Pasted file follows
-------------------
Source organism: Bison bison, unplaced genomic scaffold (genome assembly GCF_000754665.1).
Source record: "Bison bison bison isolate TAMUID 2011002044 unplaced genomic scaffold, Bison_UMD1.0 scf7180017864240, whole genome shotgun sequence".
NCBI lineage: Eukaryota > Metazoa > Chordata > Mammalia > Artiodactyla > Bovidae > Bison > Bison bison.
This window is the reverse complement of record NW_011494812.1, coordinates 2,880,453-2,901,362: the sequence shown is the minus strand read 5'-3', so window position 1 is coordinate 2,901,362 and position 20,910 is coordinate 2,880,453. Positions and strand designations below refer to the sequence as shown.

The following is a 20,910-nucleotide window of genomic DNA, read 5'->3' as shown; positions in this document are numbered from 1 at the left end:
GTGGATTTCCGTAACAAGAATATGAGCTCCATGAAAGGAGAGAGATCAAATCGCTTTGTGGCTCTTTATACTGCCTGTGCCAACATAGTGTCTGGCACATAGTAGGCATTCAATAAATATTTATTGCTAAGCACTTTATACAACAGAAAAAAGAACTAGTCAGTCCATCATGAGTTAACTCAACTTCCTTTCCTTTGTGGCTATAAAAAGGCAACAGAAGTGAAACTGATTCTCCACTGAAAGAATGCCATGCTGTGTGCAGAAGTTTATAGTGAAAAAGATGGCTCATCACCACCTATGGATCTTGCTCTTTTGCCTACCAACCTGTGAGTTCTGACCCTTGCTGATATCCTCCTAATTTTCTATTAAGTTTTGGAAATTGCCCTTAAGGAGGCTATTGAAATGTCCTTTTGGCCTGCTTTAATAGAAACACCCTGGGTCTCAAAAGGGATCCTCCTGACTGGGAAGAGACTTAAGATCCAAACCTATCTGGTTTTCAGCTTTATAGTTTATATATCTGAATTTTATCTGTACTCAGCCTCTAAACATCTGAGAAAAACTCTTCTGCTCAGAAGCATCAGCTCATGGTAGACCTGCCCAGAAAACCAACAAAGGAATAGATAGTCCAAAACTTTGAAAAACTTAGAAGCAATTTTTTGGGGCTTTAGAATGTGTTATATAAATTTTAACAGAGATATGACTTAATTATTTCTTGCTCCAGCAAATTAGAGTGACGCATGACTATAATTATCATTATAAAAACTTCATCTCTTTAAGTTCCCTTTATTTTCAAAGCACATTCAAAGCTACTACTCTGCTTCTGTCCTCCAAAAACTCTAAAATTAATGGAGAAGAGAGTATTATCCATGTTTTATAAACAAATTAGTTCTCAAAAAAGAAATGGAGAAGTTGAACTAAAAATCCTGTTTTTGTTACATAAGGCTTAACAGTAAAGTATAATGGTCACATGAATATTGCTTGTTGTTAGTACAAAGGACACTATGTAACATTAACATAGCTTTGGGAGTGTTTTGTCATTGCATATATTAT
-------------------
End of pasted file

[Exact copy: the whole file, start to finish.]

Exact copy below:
Source organism: Bison bison, unplaced genomic scaffold (genome assembly GCF_000754665.1).
Source record: "Bison bison bison isolate TAMUID 2011002044 unplaced genomic scaffold, Bison_UMD1.0 scf7180017864240, whole genome shotgun sequence".
NCBI lineage: Eukaryota > Metazoa > Chordata > Mammalia > Artiodactyla > Bovidae > Bison > Bison bison.
This window is the reverse complement of record NW_011494812.1, coordinates 2,880,453-2,901,362: the sequence shown is the minus strand read 5'-3', so window position 1 is coordinate 2,901,362 and position 20,910 is coordinate 2,880,453. Positions and strand designations below refer to the sequence as shown.

The following is a 20,910-nucleotide window of genomic DNA, read 5'->3' as shown; positions in this document are numbered from 1 at the left end:
GTGGATTTCCGTAACAAGAATATGAGCTCCATGAAAGGAGAGAGATCAAATCGCTTTGTGGCTCTTTATACTGCCTGTGCCAACATAGTGTCTGGCACATAGTAGGCATTCAATAAATATTTATTGCTAAGCACTTTATACAACAGAAAAAAGAACTAGTCAGTCCATCATGAGTTAACTCAACTTCCTTTCCTTTGTGGCTATAAAAAGGCAACAGAAGTGAAACTGATTCTCCACTGAAAGAATGCCATGCTGTGTGCAGAAGTTTATAGTGAAAAAGATGGCTCATCACCACCTATGGATCTTGCTCTTTTGCCTACCAACCTGTGAGTTCTGACCCTTGCTGATATCCTCCTAATTTTCTATTAAGTTTTGGAAATTGCCCTTAAGGAGGCTATTGAAATGTCCTTTTGGCCTGCTTTAATAGAAACACCCTGGGTCTCAAAAGGGATCCTCCTGACTGGGAAGAGACTTAAGATCCAAACCTATCTGGTTTTCAGCTTTATAGTTTATATATCTGAATTTTATCTGTACTCAGCCTCTAAACATCTGAGAAAAACTCTTCTGCTCAGAAGCATCAGCTCATGGTAGACCTGCCCAGAAAACCAACAAAGGAATAGATAGTCCAAAACTTTGAAAAACTTAGAAGCAATTTTTTGGGGCTTTAGAATGTGTTATATAAATTTTAACAGAGATATGACTTAATTATTTCTTGCTCCAGCAAATTAGAGTGACGCATGACTATAATTATCATTATAAAAACTTCATCTCTTTAAGTTCCCTTTATTTTCAAAGCACATTCAAAGCTACTACTCTGCTTCTGTCCTCCAAAAACTCTAAAATTAATGGAGAAGAGAGTATTATCCATGTTTTATAAACAAATTAGTTCTCAAAAAAGAAATGGAGAAGTTGAACTAAAAATCCTGTTTTTGTTACATAAGGCTTAACAGTAAAGTATAATGGTCACATGAATATTGCTTGTTGTTAGTACAAAGGACACTATGTAACATTAACATAGCTTTGGGAGTGTTTTGTCATTGCATATATTAT